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Cervical Artificial Disc Surgery
9/29 14:15:45

Typical Surgical Experience for the Patient

The experience for the patient undergoing implantation of the Bryan® artificial cervical disc is remarkably similar to that for a patient undergoing an anterior cervical decompression and fusion except that no hip graft is required (which itself can have up to a 20% complication rate) and no collar (brace) is required.

Operating time is one-and-a-half to two-hours. I discharge my patients from the hospital within 48-96 hours after surgery with no adverse effects. There are no restrictions on activities after surgery and a return to work can be done as soon as the patient feels up to it.

The effects of smoking may not adversely impact the Bryan® disc implantation as it does on cervical fusions. Regular follow-ups with x-rays are required for several years.

Controversial Areas
The use of the Bryan® cervical disc prosthesis in multi-level disease, deformity, discogenic neck pain, or in the reversal of a previous fusion is not clear. I have used the prosthesis in all these scenarios with good outcomes. However, careful decision-making by the surgeon is required.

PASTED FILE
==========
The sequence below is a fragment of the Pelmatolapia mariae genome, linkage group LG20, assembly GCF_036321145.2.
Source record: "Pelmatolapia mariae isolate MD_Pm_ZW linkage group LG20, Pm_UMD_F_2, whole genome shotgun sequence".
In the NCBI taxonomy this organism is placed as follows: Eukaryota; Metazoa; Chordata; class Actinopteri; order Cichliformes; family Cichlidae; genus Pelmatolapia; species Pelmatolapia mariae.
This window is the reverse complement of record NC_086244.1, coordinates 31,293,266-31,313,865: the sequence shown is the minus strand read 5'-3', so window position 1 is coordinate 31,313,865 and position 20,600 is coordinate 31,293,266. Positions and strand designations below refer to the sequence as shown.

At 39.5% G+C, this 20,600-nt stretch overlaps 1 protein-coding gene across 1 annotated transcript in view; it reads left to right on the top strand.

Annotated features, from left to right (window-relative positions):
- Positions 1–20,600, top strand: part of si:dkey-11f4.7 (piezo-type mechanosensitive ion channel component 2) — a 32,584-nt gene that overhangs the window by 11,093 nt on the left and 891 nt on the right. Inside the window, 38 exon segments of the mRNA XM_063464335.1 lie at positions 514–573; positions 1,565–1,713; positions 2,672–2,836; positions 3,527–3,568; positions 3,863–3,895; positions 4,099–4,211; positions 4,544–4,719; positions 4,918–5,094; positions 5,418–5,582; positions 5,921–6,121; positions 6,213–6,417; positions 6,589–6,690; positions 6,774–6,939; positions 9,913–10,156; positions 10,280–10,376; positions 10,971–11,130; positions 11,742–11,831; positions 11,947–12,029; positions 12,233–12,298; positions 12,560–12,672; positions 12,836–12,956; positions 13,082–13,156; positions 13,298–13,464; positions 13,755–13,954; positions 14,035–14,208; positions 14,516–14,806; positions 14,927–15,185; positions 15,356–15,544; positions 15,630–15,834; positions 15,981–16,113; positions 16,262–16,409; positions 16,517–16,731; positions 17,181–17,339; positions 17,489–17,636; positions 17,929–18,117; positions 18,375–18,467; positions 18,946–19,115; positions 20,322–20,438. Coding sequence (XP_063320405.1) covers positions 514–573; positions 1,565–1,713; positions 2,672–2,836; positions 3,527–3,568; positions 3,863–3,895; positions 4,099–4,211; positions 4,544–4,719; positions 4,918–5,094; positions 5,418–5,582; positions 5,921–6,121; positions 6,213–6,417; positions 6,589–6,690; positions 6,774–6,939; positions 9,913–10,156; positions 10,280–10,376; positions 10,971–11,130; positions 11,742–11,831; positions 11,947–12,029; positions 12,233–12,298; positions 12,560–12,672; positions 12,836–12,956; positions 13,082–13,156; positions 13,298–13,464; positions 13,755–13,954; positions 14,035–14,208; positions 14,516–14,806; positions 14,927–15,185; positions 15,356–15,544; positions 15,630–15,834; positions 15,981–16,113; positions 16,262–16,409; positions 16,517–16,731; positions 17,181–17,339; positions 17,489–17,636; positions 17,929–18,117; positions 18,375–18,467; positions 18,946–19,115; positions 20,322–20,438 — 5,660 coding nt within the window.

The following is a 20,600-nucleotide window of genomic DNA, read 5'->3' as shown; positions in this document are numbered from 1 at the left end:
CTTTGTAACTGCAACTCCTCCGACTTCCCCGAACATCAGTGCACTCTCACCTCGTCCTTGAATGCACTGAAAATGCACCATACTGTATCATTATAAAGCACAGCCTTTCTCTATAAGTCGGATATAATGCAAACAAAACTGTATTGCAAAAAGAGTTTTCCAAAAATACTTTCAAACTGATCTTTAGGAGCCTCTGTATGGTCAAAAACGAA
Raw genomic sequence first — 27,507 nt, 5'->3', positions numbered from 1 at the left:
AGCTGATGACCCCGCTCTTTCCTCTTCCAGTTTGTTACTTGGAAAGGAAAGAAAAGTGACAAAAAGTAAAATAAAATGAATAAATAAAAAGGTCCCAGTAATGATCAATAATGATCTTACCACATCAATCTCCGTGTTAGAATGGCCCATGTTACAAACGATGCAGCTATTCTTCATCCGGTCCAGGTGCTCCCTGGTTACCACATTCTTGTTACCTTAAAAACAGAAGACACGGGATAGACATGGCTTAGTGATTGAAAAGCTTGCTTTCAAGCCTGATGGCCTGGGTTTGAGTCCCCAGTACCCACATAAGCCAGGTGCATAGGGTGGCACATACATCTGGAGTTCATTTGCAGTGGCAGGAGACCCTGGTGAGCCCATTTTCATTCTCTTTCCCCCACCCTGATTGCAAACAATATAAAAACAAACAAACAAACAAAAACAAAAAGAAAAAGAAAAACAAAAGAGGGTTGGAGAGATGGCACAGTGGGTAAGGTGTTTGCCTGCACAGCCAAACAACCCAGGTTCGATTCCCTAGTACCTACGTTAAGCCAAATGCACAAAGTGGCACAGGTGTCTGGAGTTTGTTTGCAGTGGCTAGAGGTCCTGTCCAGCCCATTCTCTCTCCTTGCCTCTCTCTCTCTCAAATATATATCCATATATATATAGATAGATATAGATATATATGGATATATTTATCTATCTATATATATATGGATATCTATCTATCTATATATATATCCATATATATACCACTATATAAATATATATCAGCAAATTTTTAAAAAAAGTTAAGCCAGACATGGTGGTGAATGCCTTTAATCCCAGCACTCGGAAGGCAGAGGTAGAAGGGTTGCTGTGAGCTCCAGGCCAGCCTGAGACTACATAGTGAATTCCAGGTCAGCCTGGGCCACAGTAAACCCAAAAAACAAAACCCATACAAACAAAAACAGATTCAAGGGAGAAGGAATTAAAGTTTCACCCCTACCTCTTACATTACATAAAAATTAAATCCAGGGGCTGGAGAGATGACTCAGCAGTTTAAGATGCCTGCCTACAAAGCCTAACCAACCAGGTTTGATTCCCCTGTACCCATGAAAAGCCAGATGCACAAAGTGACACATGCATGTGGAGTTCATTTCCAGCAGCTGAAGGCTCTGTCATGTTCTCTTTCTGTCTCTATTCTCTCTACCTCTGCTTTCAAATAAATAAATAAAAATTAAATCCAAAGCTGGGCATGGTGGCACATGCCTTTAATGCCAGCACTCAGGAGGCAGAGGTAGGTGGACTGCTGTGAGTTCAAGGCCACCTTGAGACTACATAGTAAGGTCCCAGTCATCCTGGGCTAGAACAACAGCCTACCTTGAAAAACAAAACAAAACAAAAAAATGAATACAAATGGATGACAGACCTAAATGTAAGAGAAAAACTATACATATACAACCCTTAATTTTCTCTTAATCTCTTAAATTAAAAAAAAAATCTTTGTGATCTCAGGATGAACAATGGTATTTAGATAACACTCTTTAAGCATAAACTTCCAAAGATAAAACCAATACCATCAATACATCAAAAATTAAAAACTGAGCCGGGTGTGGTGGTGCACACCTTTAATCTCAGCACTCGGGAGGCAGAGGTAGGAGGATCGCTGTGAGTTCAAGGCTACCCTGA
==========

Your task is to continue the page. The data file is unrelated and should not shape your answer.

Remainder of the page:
Key Points

(1) The selection of patients for this surgery is very particular and left to very specialized spinal surgeons

(2) We do not yet know the long term outcomes of having an artificial disc for 50+ years

(3) Over 500 artificial cervical discs have been placed in patients in Europe over the past 2 years and none have been removed

Prestige® Cervical Disc System
The Prestige® cervical disc system is another type of artificial disc. The Prestige disc is the current manifestation of what was originally termed the "Cummins Disc" or "Bristol Disc". It has been available for more than 10 years.

It consists entirely of stainless steel or titanium. It is a ball and socket construct. The artificial disc is screwed into place and to date can only be used for single-level disc disease. This implant is less popular than the Bryan® Cervical Disc System and is not available in the United States or Australia. The insertion is less meticulous than the Bryan disc, but the fundamental goals are identical.

The introduction of reliable and safe cervical disc replacement is an exciting time for patients and surgeons in the management of cervical disc disease. Just as hip and knee replacements are commonplace, I would envision that replacement of cervical discs, and possibly even facet joints in th future, will be a commonplace, widely available surgical procedure.

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